The lights go down at the top of the play. As actors enter, some start to play some music – slow and calm, mirroring the graceful pace of the actors. For a moment, all remains peaceful – the actors simply watch the audience and share this moment with those in the space. Suddenly, lights shift, and we immediately jump into the midst of a gambling debacle. Folks wave money left and right, while others yell above the crowd – inviting the gamblers to increase their bets. The close proximity to the performers invites the audience into the chaos – almost making them apart of the action.
Almost as quickly as it started, the lights shift again. The gamblers duck to the ground, and Ofelia (Charín Álvarez) and her two daughters, Conchita (Krystal Ortiz) and Marela (Alix Rhode), stand at the center. The three anxiously await the arrival of a new lector who is slated to read to the workers at the cigar factory. The close proximity yet again invites the audience into their excitement as the three women look out on the horizon – almost ready to jump into the water as they search for the correct boat at the dock. Yet again, almost as quickly as before, the three women turn around and the gamblers jump back up – drawing us back into the world of alcohol and bets.
The opening scene continues to jump back and forth – so frequently that you may find yourself leaning in simply to catch up. Anna in the Tropics walks the line between a world of romantic fantasy and the reality of the cigar factory at the center of the story, and this writer encourages you to pay close attention to the opening scene because the fast-paced nature only increases as the story goes on.
Remy Bumpoo presents Anna in the Tropics
Written by Nilo Cruz, Anna in the Tropics takes place in a Cuban American cigar factory just outside of Ybor City in 1929. When Juan Julian (Arash Fakhrabadi) joins the scene as a lector to read to the workers as the hours pass by, everything begins to turn on its head. Juan reads Leo Tolstoy’s Anna Karenina, and as the titular character’s passions grow in the story, the folks in the factory find the same is inspired within them.
Directed by Laura Alcalá Baker, Cruz’s story is rooted in the poetry of Tolstoy’s words. Baker’s production is fast-paced and embraces the lyric, poetic nature of Tolstoy’s work. Making use of actor-musicians, we see actors play music that mirrors the increasing pace of the story. As a result, you may even find that the music draws you further into the world – inviting your heartbreak to quicken alongside those on stage.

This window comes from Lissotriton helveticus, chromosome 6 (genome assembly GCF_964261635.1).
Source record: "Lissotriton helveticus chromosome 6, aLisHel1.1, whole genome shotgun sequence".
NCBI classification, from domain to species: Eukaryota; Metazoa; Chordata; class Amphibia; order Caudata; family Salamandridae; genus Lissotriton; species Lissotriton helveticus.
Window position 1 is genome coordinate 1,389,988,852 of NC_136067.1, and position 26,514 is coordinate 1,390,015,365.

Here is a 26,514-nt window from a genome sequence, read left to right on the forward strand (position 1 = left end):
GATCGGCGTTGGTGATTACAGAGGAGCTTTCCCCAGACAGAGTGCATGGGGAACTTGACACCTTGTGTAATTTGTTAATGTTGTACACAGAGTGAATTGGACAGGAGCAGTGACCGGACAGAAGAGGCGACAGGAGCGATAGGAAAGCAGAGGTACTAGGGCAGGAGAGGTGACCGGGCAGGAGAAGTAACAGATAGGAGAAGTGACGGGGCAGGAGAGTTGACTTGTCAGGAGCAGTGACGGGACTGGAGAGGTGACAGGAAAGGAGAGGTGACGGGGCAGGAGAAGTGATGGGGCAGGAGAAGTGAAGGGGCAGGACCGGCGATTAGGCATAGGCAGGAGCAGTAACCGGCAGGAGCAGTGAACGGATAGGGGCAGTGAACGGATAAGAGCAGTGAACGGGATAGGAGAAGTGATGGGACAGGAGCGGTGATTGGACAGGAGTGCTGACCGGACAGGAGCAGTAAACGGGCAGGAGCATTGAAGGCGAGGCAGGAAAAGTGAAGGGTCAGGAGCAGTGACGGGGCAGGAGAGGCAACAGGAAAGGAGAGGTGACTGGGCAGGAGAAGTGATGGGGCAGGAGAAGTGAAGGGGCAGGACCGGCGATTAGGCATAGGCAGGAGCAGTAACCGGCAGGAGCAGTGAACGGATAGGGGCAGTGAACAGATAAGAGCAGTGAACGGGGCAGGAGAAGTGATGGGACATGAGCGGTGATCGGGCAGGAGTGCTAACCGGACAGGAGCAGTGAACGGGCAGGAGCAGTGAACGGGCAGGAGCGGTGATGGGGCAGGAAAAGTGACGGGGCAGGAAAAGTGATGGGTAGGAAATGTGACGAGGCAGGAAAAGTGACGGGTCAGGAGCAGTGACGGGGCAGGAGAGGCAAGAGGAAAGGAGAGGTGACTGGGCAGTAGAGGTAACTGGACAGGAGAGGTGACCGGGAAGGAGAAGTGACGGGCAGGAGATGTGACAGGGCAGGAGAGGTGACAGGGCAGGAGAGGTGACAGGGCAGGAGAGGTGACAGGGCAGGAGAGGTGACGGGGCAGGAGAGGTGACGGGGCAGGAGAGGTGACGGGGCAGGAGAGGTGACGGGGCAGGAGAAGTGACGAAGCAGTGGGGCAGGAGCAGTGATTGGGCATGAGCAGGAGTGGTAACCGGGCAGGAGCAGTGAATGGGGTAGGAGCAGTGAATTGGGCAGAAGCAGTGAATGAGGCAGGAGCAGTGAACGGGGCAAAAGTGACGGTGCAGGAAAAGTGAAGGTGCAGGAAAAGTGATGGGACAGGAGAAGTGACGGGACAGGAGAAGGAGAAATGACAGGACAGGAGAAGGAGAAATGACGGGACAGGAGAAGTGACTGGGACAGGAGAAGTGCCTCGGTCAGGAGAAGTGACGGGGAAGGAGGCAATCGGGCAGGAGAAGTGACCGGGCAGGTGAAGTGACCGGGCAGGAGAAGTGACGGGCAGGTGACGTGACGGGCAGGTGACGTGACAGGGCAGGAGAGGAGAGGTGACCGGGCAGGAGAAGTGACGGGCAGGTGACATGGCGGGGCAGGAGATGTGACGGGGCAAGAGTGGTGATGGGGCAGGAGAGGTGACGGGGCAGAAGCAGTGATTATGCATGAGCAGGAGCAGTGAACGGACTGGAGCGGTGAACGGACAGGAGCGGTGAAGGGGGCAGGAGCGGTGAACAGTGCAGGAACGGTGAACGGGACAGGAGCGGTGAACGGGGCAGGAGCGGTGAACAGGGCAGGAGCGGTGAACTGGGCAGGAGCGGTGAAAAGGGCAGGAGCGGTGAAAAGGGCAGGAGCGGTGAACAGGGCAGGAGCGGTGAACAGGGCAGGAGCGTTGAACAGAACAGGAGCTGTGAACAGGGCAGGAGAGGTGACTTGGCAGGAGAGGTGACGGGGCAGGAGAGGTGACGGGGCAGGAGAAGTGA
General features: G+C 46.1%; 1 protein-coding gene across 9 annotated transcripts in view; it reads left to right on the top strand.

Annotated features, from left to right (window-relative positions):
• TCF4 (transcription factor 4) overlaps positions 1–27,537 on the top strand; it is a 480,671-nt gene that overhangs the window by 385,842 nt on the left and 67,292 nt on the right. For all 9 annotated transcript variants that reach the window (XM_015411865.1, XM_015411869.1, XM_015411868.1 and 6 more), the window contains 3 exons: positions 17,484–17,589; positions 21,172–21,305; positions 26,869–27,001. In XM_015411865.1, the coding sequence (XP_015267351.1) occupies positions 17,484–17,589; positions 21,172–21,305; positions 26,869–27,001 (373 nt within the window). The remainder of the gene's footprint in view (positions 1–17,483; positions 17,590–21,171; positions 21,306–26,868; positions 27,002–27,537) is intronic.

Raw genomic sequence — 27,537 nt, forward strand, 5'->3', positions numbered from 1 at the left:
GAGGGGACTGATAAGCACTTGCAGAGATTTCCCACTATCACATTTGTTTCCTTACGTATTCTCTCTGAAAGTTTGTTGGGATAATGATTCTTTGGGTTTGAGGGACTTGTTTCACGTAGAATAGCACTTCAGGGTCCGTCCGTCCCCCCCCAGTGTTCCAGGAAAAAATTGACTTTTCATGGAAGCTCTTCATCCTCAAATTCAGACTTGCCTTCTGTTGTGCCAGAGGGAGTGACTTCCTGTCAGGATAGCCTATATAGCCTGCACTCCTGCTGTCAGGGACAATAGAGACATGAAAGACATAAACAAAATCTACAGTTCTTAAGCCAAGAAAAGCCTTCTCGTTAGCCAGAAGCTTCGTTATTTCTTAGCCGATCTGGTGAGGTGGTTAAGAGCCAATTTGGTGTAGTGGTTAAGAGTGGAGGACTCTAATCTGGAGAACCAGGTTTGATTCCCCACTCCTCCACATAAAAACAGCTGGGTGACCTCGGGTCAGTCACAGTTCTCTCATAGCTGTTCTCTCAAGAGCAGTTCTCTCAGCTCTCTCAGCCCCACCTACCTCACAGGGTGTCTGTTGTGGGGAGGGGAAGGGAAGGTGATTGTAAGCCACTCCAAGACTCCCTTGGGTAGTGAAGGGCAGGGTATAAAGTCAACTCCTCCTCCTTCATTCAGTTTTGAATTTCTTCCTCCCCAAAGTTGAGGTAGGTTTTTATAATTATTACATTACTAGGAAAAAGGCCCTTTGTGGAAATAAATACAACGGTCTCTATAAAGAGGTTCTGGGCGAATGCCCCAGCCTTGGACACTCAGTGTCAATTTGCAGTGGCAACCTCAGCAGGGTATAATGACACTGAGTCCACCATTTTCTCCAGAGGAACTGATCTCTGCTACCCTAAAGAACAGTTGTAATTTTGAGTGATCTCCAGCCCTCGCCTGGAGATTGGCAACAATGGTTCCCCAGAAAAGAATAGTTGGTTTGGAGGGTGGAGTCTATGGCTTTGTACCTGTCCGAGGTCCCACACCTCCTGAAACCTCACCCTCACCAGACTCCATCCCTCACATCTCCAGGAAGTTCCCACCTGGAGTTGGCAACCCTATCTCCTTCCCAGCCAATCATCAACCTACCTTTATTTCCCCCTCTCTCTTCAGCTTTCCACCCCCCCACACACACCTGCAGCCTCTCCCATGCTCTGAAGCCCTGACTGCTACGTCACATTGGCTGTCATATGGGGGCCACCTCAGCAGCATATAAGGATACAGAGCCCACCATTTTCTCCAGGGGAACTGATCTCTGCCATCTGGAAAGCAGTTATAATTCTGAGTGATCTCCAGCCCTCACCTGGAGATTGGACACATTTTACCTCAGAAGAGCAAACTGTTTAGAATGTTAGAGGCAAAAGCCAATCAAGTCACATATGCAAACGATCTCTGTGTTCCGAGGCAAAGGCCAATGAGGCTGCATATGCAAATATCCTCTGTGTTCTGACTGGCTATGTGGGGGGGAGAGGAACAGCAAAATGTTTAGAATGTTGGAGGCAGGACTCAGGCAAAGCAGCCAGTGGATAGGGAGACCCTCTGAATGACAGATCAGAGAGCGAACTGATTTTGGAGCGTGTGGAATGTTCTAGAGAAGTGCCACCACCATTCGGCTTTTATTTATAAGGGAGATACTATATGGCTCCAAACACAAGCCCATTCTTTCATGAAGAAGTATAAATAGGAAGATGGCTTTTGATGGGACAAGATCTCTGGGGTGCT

Bringing Romantic Fantasy to Life
As Juan reads Anna Karenina, we see the passions within the characters slowly bubble to the surface – particularly within the marriage at the center between Conchita and Palomo (Roberto Mantica). We learn early-on that Palomo is having an affair, and Conchita’s deepest desire is to also be able to find that fiery romance within her own life. Stirred by the events of Anna Karenina, in which the titular character has her own affair, Conchita is inspired to search outside of her marriage, which only draws her closer to the lector himself.
In one particular moment, we see Juan reading the story and the workers making their cigars. Conchita rolls her cigars calmly just like any other day. As Juan’s words start to become a little steamier, music begins to play, and we see two ensemble members enter – Jonathan Olivares and Tina Muñoz Pandya. The ensemble members play out the scene as Conchita imagines it – a couple dancing and completely lost in their passions. Palomo stares at his wife in pure jealousy – unable to see the dancers, but clearly wishing so deeply he could understand what might be going through her mind. Through the use of the ensemble and live music, Baker creates a fantasy world on top of the cigar factory – inviting the audience to witness the characters’ fantasies that so quickly threaten to become realities.
Standout performances and a masterfully staged production make Anna in the Tropics a sight to see. The poetry and clear inspiration from Leo Tolstoy’s original work make this story the perfect fit for fans of classic literature.
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Charín Álvarez (Ofelia) Eduardo Curley-Carillo (Cheché), Dano Duran (Santiago), Arash Fakhrabadi (Juan Julian), Jalbelly Guzmán (Ensemble), Roberto Mantica (Palomo), Jonathan Olivares (Ensemble), Krystal Ortiz (Conchita), Tina Muñoz Pandya (Ensemble), and Alix Rhode (Marela).
Laura Alcalá Baker (she/her)- Director
Monet Felton (they/them)- Assistant Director
Melody Contreras (she/her)- Dramaturg
Jean Compton (she/her)- Stage Manager
Micah Figueroa (he/him)- Violence and Intimacy Designer
J. Sebastian Fabál (he/him)- Music Director
Rigo Saura (he/him)- Movement Designer
Lauren Nichols (she/her)- Scenic Designer
Gregory Graham (he/him)- Costume Designer
Aija Moreno (she/her)- Asst. Costume Designer
Claire Sangster (she/her)- Lighting Design
Peter Clare (they/them)- Sound Design
Ariel A. Castañeda (he/him)- Asst. Sound Designer
Rowan Doe (they/he)- Props Designer
Addoris Davis (they/she)- Production Manager
Lucy Whipp (she/her)- Asst. Production Manager
Harrison Ornelas (he/him)- Technical Director
Emily Altman (she/her)- Scenic Charge Artist
Gabi Sitze- Martin (she/her)- Wardrobe Supervisor
Christina Casano (she/her)- Creative Producer, Company Management, Covid Safety
February 8 - March 19, 2023
Thursdays – Saturdays at 7:30pm
Sundays at 2:30pm
1229 W. Belmont Avenue
For more information and tickets visit the Remy Bumppo Theatre website.
Photos: Nomee Photography
About the Author: Lauren Katz
Lauren Katz is a freelance director and dramaturge, and new to the Chicago Theatre Scene. She recently moved from Washington DC, where she worked with Mosaic Theater Company of DC in Company Management, as well as directed around town with various theaters.
Click here to read more Picture this Post stories by Lauren Katz.